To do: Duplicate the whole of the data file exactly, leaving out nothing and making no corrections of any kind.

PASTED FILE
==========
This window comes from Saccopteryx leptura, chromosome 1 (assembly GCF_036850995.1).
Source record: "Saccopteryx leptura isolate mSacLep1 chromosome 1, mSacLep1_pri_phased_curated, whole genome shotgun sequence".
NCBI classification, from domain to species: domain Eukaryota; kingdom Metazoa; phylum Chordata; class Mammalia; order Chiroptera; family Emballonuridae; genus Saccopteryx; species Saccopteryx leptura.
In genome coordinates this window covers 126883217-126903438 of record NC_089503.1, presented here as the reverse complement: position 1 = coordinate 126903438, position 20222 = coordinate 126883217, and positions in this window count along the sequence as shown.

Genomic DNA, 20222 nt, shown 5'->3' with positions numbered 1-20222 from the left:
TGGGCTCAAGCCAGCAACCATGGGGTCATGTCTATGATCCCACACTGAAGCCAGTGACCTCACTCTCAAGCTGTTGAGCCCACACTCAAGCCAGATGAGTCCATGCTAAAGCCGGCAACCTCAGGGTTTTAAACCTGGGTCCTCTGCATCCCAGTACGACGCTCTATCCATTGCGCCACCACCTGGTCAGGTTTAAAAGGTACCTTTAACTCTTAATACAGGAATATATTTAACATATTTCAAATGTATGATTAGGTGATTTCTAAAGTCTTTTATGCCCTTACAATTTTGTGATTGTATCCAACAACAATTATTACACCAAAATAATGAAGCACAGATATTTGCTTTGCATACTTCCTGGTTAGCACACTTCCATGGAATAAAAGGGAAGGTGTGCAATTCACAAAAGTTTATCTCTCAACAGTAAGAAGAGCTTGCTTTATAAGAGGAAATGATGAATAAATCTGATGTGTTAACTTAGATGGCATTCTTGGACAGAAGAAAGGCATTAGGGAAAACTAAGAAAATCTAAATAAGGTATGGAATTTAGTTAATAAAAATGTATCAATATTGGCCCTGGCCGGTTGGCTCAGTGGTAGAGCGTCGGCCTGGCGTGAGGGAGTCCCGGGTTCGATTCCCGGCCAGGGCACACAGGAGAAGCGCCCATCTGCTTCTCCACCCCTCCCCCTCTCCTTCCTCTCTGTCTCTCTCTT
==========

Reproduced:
This window comes from Saccopteryx leptura, chromosome 1 (assembly GCF_036850995.1).
Source record: "Saccopteryx leptura isolate mSacLep1 chromosome 1, mSacLep1_pri_phased_curated, whole genome shotgun sequence".
NCBI classification, from domain to species: domain Eukaryota; kingdom Metazoa; phylum Chordata; class Mammalia; order Chiroptera; family Emballonuridae; genus Saccopteryx; species Saccopteryx leptura.
In genome coordinates this window covers 126883217-126903438 of record NC_089503.1, presented here as the reverse complement: position 1 = coordinate 126903438, position 20222 = coordinate 126883217, and positions in this window count along the sequence as shown.

Genomic DNA, 20222 nt, shown 5'->3' with positions numbered 1-20222 from the left:
TGGGCTCAAGCCAGCAACCATGGGGTCATGTCTATGATCCCACACTGAAGCCAGTGACCTCACTCTCAAGCTGTTGAGCCCACACTCAAGCCAGATGAGTCCATGCTAAAGCCGGCAACCTCAGGGTTTTAAACCTGGGTCCTCTGCATCCCAGTACGACGCTCTATCCATTGCGCCACCACCTGGTCAGGTTTAAAAGGTACCTTTAACTCTTAATACAGGAATATATTTAACATATTTCAAATGTATGATTAGGTGATTTCTAAAGTCTTTTATGCCCTTACAATTTTGTGATTGTATCCAACAACAATTATTACACCAAAATAATGAAGCACAGATATTTGCTTTGCATACTTCCTGGTTAGCACACTTCCATGGAATAAAAGGGAAGGTGTGCAATTCACAAAAGTTTATCTCTCAACAGTAAGAAGAGCTTGCTTTATAAGAGGAAATGATGAATAAATCTGATGTGTTAACTTAGATGGCATTCTTGGACAGAAGAAAGGCATTAGGGAAAACTAAGAAAATCTAAATAAGGTATGGAATTTAGTTAATAAAAATGTATCAATATTGGCCCTGGCCGGTTGGCTCAGTGGTAGAGCGTCGGCCTGGCGTGAGGGAGTCCCGGGTTCGATTCCCGGCCAGGGCACACAGGAGAAGCGCCCATCTGCTTCTCCACCCCTCCCCCTCTCCTTCCTCTCTGTCTCTCTCTT